A type of research design in which patterns of correlations are analyzed.
Descriptive Studies Descriptive studies are used to describe general characteristics of the distribution of a disease, particularly in relation to person, place and time (1). Descriptive studies can be further classified into correlational (ecological) studies, case series and cross-sectional surveys.
Correlational (Ecological) Studies Correlational studies use data from entire populations to compare disease frequencies between different groups.
For example, mean per capita income could be compared to death due to coronary heart disease for several countries.
Correlations studies have a number of limitations. Since there are many populations characteristics that could have been chosen for examination, they often tell as much about the beliefs of the investigators (i.e. that income and coronary heart disease are somehow linked) as they do about the disease under study. They also provide no information about individuals within a population. We don't know whether those individuals within a population who have higher incomes were actually those who died of coronary artery disease, only that on average those countries with greatest average yearly income also have the highest rates of coronary artery disease (ecological fallacy).
In addition, there may be other differences between the populations that are associated with the exposure under study that may play a more important role in the disease. For example, if those with a higher income were more likely to eat diets high in fat and/or smoke more these would be more likely causes for increased coronary artery disease mortality. In this case income would merely be a marker for dietary and smoking habits.
Therefore, although correlational studies are useful for generating hypotheses they have many limitations and can be very misleading at times.
With a comparative descriptive design, the researcher describes two or more groups of participants. For example, a researcher administers a questionnaire to three groups of teachers about their classroom practices. The researcher chooses the three schools because the schools vary in terms of the amount of professional development that they provide to teachers.
A correlational research design is used to describe the statistical association between two or more variables. For example, a researcher measures the student-teacher ratio in each classroom in a school district and measures the average student achievement on the state assessment in each of these same classrooms. Next the researcher uses statistical techniques to measure whether the student-teacher ratio and student achievement in the school district are connected numerically; for example, when the student-teacher ratio changes in value, so does student achievement. The researcher can then use the student-teacher ratio to predict student achievement, a technique called regression analysis. When there is more than one predictor variable, the technique of multiple regression analysis produces a multiple correlation that is used for prediction.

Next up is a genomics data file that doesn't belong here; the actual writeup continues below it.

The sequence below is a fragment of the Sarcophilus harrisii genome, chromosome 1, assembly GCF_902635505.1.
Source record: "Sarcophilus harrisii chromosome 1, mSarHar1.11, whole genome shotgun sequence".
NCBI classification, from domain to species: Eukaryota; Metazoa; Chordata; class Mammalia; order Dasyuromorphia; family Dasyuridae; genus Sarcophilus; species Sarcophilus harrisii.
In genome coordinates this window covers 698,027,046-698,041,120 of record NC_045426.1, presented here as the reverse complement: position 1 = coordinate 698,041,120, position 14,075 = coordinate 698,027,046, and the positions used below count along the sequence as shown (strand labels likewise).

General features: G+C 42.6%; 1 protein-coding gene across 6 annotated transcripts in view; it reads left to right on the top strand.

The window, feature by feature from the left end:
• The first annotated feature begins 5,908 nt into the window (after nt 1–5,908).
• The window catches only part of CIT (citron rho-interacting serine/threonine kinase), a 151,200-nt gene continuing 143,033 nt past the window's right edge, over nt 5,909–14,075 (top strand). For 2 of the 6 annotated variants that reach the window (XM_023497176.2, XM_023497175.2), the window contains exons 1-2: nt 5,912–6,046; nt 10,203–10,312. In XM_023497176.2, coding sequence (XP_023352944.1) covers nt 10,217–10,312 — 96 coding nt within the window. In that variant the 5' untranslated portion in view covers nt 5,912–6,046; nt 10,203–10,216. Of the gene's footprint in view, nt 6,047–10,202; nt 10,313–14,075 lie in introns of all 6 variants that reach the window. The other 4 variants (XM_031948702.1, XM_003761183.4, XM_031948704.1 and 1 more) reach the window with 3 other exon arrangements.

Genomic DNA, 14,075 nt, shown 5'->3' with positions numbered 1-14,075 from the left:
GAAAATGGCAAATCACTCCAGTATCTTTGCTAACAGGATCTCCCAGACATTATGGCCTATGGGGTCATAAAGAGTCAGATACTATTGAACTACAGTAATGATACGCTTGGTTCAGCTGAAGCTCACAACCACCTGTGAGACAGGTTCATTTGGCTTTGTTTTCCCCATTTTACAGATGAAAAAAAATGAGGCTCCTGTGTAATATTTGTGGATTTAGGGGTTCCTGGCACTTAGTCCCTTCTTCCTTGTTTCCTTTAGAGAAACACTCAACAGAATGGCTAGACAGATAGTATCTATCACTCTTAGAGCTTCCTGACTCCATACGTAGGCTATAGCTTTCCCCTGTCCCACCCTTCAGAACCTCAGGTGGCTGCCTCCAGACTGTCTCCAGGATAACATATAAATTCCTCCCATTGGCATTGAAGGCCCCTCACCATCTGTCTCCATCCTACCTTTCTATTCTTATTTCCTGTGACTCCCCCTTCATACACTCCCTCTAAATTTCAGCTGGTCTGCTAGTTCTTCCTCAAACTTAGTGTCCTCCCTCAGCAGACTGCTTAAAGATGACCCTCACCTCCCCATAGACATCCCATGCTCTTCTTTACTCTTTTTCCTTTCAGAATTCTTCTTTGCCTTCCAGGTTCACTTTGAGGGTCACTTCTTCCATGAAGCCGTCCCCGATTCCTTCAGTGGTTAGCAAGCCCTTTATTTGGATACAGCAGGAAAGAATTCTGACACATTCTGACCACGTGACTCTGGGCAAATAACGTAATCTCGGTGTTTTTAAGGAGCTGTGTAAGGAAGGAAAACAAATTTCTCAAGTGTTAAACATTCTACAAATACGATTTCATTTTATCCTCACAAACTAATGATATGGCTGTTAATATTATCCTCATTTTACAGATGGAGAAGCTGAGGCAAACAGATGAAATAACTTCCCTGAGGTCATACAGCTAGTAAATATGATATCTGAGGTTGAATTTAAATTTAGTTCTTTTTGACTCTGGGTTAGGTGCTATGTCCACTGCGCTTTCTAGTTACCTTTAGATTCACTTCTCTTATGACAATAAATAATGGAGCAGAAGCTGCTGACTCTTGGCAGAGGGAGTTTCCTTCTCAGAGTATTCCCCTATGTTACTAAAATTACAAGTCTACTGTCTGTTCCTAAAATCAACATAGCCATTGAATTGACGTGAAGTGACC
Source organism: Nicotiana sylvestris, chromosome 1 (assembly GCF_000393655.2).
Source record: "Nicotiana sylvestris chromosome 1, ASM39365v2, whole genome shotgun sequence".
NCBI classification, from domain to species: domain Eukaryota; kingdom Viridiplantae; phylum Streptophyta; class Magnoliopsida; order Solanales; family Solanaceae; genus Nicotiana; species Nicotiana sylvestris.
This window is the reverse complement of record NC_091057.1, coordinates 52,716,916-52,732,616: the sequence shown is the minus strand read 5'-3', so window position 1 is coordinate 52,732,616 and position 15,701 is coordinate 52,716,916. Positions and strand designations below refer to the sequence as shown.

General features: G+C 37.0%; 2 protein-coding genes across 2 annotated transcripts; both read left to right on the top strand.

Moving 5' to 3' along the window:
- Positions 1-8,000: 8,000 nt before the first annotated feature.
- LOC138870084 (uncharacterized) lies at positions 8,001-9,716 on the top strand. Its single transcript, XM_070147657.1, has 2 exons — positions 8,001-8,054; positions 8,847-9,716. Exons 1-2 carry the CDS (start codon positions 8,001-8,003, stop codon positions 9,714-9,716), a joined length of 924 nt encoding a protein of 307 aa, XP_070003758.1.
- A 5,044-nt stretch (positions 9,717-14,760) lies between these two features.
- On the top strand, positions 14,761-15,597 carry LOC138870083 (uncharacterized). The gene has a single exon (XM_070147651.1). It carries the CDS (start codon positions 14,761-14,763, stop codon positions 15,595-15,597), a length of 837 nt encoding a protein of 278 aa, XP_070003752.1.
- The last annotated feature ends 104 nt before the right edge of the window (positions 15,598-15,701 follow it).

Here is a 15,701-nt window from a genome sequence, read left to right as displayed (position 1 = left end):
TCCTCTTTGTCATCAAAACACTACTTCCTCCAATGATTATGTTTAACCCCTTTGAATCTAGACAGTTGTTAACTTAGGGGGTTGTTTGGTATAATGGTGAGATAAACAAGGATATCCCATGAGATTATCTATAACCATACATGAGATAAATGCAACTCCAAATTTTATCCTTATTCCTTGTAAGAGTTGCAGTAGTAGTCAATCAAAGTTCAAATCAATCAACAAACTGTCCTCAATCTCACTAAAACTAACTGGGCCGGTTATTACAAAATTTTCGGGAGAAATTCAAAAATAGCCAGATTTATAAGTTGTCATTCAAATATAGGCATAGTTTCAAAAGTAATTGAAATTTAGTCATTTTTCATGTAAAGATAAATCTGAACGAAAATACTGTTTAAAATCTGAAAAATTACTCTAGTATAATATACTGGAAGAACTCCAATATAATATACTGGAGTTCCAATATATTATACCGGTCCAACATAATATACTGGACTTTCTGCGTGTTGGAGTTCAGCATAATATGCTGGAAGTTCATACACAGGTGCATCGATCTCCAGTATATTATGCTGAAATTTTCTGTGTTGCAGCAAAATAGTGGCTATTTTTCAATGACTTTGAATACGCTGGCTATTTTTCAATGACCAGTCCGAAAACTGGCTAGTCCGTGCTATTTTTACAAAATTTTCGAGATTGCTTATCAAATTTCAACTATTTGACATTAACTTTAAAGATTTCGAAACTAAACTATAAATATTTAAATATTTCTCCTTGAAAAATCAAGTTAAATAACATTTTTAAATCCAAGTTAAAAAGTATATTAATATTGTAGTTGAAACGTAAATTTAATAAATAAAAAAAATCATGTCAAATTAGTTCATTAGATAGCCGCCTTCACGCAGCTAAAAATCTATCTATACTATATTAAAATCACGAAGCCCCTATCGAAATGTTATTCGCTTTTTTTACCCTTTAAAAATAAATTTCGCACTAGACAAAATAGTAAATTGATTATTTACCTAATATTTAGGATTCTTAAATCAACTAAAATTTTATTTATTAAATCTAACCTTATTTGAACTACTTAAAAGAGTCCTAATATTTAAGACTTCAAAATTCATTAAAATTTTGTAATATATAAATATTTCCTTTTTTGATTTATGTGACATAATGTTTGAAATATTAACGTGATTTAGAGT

Research designs can be divided in to two broad categories::
* Non-experimental research – In this category the researcher observes the phenomena as they occur naturally and does not intervene in any way. Types of designs in this category include:
o Descriptive research
o Correlational research
Learning research can be difficult because it is not exactly black and white, which would make it easier to comprehend. Designs are not as rigidly defined as the book indicates. A study can use a combination of designs (most sophisticated studies do). As noted above, a longitudinal descriptive study of developmental outcomes is undoubtedly going to also be a correlational study and will likely conduct predictive correlational analyses with their data.